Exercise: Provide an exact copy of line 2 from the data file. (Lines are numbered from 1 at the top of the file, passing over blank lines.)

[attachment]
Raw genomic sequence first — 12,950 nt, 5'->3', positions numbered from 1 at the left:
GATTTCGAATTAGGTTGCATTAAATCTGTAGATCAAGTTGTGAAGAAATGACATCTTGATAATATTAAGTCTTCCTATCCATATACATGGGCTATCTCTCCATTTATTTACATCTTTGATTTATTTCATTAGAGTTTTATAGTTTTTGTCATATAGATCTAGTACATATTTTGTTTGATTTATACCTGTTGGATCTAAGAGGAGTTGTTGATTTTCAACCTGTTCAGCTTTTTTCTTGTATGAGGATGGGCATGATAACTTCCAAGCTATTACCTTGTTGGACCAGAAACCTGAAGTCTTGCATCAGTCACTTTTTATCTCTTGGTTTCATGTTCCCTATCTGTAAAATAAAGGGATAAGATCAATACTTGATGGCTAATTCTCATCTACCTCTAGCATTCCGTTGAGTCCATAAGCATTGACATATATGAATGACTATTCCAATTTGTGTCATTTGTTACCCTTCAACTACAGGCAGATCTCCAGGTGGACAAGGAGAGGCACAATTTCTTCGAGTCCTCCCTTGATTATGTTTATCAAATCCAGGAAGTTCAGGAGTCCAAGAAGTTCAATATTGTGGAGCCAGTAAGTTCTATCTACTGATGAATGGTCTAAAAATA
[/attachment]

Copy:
GATTTCGAATTAGGTTGCATTAAATCTGTAGATCAAGTTGTGAAGAAATGACATCTTGATAATATTAAGTCTTCCTATCCATATACATGGGCTATCTCTCCATTTATTTACATCTTTGATTTATTTCATTAGAGTTTTATAGTTTTTGTCATATAGATCTAGTACATATTTTGTTTGATTTATACCTGTTGGATCTAAGAGGAGTTGTTGATTTTCAACCTGTTCAGCTTTTTTCTTGTATGAGGATGGGCATGATAACTTCCAAGCTATTACCTTGTTGGACCAGAAACCTGAAGTCTTGCATCAGTCACTTTTTATCTCTTGGTTTCATGTTCCCTATCTGTAAAATAAAGGGATAAGATCAATACTTGATGGCTAATTCTCATCTACCTCTAGCATTCCGTTGAGTCCATAAGCATTGACATATATGAATGACTATTCCAATTTGTGTCATTTGTTACCCTTCAACTACAGGCAGATCTCCAGGTGGACAAGGAGAGGCACAATTTCTTCGAGTCCTCCCTTGATTATGTTTATCAAATCCAGGAAGTTCAGGAGTCCAAGAAGTTCAATATTGTGGAGCCAGTAAGTTCTATCTACTGATGAATGGTCTAAAAATA